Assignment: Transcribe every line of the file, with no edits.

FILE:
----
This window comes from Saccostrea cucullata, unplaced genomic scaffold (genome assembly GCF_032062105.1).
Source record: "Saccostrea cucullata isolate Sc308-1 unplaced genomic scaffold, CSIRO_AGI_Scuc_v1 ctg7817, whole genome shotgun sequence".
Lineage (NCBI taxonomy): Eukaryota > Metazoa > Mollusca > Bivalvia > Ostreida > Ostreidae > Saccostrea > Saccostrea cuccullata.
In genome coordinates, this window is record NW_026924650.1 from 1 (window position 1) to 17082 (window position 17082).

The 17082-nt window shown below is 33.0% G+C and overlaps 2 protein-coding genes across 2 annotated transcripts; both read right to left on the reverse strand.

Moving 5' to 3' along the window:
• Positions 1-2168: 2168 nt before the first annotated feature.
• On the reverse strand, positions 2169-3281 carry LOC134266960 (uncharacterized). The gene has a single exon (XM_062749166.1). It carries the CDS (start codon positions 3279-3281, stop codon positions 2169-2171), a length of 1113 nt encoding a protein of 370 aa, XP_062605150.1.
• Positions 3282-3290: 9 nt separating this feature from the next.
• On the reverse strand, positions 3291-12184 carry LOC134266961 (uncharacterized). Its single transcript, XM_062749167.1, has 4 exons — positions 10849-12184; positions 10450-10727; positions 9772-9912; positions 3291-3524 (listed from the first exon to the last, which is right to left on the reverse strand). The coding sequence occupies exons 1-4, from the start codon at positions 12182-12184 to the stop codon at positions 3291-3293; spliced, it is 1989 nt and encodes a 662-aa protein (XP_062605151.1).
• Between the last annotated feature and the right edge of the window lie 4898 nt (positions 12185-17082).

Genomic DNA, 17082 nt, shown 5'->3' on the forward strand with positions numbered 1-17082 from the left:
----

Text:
This window comes from Saccostrea cucullata, unplaced genomic scaffold (genome assembly GCF_032062105.1).
Source record: "Saccostrea cucullata isolate Sc308-1 unplaced genomic scaffold, CSIRO_AGI_Scuc_v1 ctg7817, whole genome shotgun sequence".
Lineage (NCBI taxonomy): Eukaryota > Metazoa > Mollusca > Bivalvia > Ostreida > Ostreidae > Saccostrea > Saccostrea cuccullata.
In genome coordinates, this window is record NW_026924650.1 from 1 (window position 1) to 17082 (window position 17082).

The 17082-nt window shown below is 33.0% G+C and overlaps 2 protein-coding genes across 2 annotated transcripts; both read right to left on the reverse strand.

Moving 5' to 3' along the window:
• Positions 1-2168: 2168 nt before the first annotated feature.
• On the reverse strand, positions 2169-3281 carry LOC134266960 (uncharacterized). The gene has a single exon (XM_062749166.1). It carries the CDS (start codon positions 3279-3281, stop codon positions 2169-2171), a length of 1113 nt encoding a protein of 370 aa, XP_062605150.1.
• Positions 3282-3290: 9 nt separating this feature from the next.
• On the reverse strand, positions 3291-12184 carry LOC134266961 (uncharacterized). Its single transcript, XM_062749167.1, has 4 exons — positions 10849-12184; positions 10450-10727; positions 9772-9912; positions 3291-3524 (listed from the first exon to the last, which is right to left on the reverse strand). The coding sequence occupies exons 1-4, from the start codon at positions 12182-12184 to the stop codon at positions 3291-3293; spliced, it is 1989 nt and encodes a 662-aa protein (XP_062605151.1).
• Between the last annotated feature and the right edge of the window lie 4898 nt (positions 12185-17082).

Genomic DNA, 17082 nt, shown 5'->3' on the forward strand with positions numbered 1-17082 from the left: